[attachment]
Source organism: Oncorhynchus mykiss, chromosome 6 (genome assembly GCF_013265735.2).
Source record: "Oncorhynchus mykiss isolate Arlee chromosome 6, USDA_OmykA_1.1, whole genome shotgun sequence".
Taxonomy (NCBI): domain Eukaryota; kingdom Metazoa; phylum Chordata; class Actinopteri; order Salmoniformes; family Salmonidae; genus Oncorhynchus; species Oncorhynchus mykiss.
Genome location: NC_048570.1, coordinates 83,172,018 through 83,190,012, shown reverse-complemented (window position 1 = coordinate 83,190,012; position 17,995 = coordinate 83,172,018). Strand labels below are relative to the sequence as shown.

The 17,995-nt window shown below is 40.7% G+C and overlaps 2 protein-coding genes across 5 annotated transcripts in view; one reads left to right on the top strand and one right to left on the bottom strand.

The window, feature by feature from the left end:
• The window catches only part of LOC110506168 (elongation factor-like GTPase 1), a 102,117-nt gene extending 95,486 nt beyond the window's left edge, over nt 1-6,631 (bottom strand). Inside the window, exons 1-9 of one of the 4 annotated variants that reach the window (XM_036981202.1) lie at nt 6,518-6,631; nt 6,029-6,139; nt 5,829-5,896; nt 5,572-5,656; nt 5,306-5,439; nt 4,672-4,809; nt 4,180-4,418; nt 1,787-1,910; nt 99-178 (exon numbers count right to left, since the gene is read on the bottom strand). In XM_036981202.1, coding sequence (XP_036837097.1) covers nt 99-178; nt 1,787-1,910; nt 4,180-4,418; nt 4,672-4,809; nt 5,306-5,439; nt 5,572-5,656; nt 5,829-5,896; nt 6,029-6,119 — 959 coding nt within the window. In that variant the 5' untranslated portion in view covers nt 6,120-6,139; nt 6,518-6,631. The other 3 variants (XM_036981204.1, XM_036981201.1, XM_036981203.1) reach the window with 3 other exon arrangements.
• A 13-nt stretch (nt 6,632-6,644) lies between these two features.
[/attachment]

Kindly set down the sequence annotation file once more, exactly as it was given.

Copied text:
Source organism: Oncorhynchus mykiss, chromosome 6 (genome assembly GCF_013265735.2).
Source record: "Oncorhynchus mykiss isolate Arlee chromosome 6, USDA_OmykA_1.1, whole genome shotgun sequence".
Taxonomy (NCBI): domain Eukaryota; kingdom Metazoa; phylum Chordata; class Actinopteri; order Salmoniformes; family Salmonidae; genus Oncorhynchus; species Oncorhynchus mykiss.
Genome location: NC_048570.1, coordinates 83,172,018 through 83,190,012, shown reverse-complemented (window position 1 = coordinate 83,190,012; position 17,995 = coordinate 83,172,018). Strand labels below are relative to the sequence as shown.

The 17,995-nt window shown below is 40.7% G+C and overlaps 2 protein-coding genes across 5 annotated transcripts in view; one reads left to right on the top strand and one right to left on the bottom strand.

The window, feature by feature from the left end:
• The window catches only part of LOC110506168 (elongation factor-like GTPase 1), a 102,117-nt gene extending 95,486 nt beyond the window's left edge, over nt 1-6,631 (bottom strand). Inside the window, exons 1-9 of one of the 4 annotated variants that reach the window (XM_036981202.1) lie at nt 6,518-6,631; nt 6,029-6,139; nt 5,829-5,896; nt 5,572-5,656; nt 5,306-5,439; nt 4,672-4,809; nt 4,180-4,418; nt 1,787-1,910; nt 99-178 (exon numbers count right to left, since the gene is read on the bottom strand). In XM_036981202.1, coding sequence (XP_036837097.1) covers nt 99-178; nt 1,787-1,910; nt 4,180-4,418; nt 4,672-4,809; nt 5,306-5,439; nt 5,572-5,656; nt 5,829-5,896; nt 6,029-6,119 — 959 coding nt within the window. In that variant the 5' untranslated portion in view covers nt 6,120-6,139; nt 6,518-6,631. The other 3 variants (XM_036981204.1, XM_036981201.1, XM_036981203.1) reach the window with 3 other exon arrangements.
• A 13-nt stretch (nt 6,632-6,644) lies between these two features.